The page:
Saving Our Avian Resources, SOAR is a 501(c)(3) organization established in 1999 dedicated to saving our avian resources through raptor rehabilitation, education, and research. SOAR maintains all necessary US Fish & Wildlife Service and Iowa DNR permits to provide the rehabilitation and education.

Rehab & Release

SOAR provides care for well over 200 birds each year that have been injured or orphaned, primarily from western Iowa. Most injuries are the result of human activities: collisions with cars, windows, power lines, fences, mowers, and effects from pesticides. Other injuries occur from storm damage causing nests to fall or birds to be blown into immovable objects.

With every rehabilitated bird, the key to a release site is appropriate habitat for that bird! We want to give these birds every chance at continued success, so we will not release right before a winter storm or during one of Iowa's blazing hot spells. Most releases are subdued and low-key.

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Education

SOAR's goal is to return all birds to the wild. However, once healed, not all birds are able to survive in the wild and be released because of limitations in their vision or ability to fly. These birds may become part of the 'education ambassador team' here at SOAR.

SOAR provides educational programs featuring their non-releasable birds of prey throughout Iowa thanks to our network of experienced environmental educators. Live bird presentations are effective educational tools that make lasting impressions on any audience.

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Research

As SOAR works to rehabilitate injured and sick birds, data is collected that helps with ongoing research and management practices. Conducting research on patients helps: to prevent future mortality, improve rehabilitation techniques, and can help wildlife biologists identify otherwise hard to detect threats to wildlife populations.

Current research includes collecting data on all eagle admits. Data includes reason for admission, injuries, a blood or liver lead level, an x-ray, and final status.

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transport vehicle

Transport Vehicle Needed

SOAR is looking to add another fuel-efficient transport vehicle to our fleet. Every year, we seem to admit even more patients than the year before and while we need an additional vehicle, a new vehicle is simply out of the question. We’re hoping that someone out there has a reliable SUV or extended cab pick-up

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osprey flies

2016 osprey reintroduction

SOAR once again assisted the Iowa Department of Natural Resources Wildlife Diversity Program in collecting young osprey in northern Minnesota for hacking (a special kind of release) in Iowa. SOAR Education Director, Terrie, and SOAR Intern, Trevor were near Brainerd, MN on 11-12 July working with IDNR and the skilled lineman from Allete / Minnesota

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baby barn owl

Barn Owl Nest Sightings Continue

In Iowa, the barn owl is a state endangered species due to a lack of habitat for their prey and for nesting. Since 2012, 20 barn owl adults, hatchlings, and eggs have been admitted. Most admits have come from areas of Iowa with more grassland and nesting habitat (southern Iowa and the Loess Hills region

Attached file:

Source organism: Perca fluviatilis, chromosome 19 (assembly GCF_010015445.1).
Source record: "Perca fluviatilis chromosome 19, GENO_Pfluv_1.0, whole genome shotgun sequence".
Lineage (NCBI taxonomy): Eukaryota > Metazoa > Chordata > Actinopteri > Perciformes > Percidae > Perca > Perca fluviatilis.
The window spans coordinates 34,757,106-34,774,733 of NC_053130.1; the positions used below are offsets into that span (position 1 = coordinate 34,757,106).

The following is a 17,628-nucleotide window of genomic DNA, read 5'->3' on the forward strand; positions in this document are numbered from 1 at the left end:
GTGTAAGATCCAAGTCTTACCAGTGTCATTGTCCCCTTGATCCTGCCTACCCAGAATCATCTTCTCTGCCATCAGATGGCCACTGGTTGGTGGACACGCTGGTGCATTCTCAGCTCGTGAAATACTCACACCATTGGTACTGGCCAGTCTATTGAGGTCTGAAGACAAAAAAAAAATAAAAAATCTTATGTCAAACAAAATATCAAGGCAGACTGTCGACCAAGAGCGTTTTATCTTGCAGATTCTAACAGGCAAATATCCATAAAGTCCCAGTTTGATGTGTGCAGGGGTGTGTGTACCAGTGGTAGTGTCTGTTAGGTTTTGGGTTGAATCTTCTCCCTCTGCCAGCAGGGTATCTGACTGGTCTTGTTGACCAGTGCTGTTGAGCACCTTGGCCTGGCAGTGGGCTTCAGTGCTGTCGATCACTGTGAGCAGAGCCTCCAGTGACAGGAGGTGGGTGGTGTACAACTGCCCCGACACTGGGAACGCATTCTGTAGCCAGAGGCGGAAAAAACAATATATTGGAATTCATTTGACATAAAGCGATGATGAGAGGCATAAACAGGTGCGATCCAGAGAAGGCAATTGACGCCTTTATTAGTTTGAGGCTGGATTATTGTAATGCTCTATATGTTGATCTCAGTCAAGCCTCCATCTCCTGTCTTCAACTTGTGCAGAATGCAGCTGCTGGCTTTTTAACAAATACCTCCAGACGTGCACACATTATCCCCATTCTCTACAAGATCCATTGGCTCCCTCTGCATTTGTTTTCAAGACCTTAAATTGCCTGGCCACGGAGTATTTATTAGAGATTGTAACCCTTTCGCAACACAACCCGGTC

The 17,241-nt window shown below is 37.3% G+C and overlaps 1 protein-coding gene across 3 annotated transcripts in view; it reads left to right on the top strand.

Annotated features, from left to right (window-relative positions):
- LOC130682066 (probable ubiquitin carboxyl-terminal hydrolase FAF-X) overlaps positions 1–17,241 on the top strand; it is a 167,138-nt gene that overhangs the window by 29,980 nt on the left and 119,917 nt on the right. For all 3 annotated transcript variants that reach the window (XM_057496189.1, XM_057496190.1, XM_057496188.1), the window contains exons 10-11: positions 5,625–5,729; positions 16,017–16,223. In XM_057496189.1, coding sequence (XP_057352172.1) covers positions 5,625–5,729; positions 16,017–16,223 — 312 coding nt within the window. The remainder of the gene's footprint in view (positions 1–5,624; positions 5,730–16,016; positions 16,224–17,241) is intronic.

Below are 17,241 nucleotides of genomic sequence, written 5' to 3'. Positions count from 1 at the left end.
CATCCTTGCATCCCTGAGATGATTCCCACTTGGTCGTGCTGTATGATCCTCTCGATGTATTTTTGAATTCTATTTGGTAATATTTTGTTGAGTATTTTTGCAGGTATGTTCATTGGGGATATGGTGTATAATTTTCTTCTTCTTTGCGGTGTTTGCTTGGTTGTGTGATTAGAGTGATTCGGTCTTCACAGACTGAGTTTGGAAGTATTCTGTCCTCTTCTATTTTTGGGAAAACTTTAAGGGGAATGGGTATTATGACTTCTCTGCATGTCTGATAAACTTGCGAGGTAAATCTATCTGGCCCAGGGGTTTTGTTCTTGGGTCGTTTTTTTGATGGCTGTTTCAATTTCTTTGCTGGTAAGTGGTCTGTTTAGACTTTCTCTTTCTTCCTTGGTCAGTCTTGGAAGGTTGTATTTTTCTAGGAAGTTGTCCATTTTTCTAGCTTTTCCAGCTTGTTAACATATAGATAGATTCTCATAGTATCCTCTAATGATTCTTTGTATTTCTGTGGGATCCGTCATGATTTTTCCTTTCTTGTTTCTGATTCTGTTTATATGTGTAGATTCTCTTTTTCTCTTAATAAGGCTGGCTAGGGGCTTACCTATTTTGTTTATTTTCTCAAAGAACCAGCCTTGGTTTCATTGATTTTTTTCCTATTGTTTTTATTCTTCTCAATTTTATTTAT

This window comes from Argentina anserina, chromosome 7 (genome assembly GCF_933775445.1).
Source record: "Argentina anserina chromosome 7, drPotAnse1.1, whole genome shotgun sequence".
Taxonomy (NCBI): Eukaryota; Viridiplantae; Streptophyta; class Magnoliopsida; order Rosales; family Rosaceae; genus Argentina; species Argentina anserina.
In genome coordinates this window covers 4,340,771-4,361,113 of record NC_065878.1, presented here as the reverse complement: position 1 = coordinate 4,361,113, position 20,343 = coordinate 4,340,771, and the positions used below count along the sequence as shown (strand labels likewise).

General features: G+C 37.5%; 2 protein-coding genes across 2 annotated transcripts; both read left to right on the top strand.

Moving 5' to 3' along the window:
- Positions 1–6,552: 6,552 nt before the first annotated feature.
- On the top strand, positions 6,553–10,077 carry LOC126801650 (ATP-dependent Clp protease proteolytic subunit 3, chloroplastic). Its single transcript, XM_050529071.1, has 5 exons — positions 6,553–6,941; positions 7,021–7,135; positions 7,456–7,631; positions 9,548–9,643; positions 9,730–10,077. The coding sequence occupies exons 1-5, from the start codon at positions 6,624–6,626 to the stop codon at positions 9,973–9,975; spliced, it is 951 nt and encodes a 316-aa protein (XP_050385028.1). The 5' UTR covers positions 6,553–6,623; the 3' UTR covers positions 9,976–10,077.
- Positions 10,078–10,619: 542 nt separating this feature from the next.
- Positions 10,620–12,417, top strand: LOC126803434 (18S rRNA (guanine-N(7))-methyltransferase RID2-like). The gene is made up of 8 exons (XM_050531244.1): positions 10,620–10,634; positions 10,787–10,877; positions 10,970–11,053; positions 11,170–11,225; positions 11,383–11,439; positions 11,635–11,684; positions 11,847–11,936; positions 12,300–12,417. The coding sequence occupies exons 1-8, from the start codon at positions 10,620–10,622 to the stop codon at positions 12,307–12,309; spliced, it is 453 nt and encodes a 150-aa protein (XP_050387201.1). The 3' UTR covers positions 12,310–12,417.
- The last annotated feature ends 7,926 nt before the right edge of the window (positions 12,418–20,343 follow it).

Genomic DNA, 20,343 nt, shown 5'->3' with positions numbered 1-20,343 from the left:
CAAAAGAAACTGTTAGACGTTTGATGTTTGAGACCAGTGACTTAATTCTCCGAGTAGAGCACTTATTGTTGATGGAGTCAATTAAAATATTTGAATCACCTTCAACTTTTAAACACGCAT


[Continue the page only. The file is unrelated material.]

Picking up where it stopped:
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Thora on bow perch

Continued training…

Linette Bernard, Communications Director What does it take for a non-releasable raptor to become an education bird? There is much adjustment. Everything for the bird is new. There is much for the handler to learn as well, as each education bird is unique with their own tolerances. Most education birds have a permanent injury, often

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lead symptoms, eagle hanging head

It’s Okay to Poison Bald Eagles, Really?!

Kay Neumann, Executive Director of SOAR I read with dismay the April 17, 2016 letter to the editor in the Des Moines Register from a hunter entitled “Sick bald eagles don’t indicate population-level impacts.”  [This submitted letter was in response to a Des Moines Register editorial on April 2, 2016 – read here.] My family

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young barred owl

Sometimes young birds do need help

Yes, it is always best if the raptor parent(s) raise their young. Knowing when to intervene is difficult. Many patients admitted in the spring and even into the summer are still considered nestlings (hatchlings) and they should still been in their nest but for unknown reason(s) are not. Below are terms that SOAR uses to

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lead-free jig head

Fishing Lead-Free

You know we encourage all outdoor enthusiasts to hunt and fish lead-free and to help you do that, we’re always on the look-out for products! I’m not an angler, so I’ve not tried any of the products out… but you can often find reviews on the company’s website. The Loon Preservation Committee (LPC) has an

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I’ve found a baby…

“Stuff” happens and sometimes the wildlife parents and young become separated — sometimes this is normal — but how do you know.  Check out these links to learn more! Sometimes we find birds that are not babies – What should I do if I find an injured raptor in Iowa? Learn more about Raptor Rehabilitation Contact your

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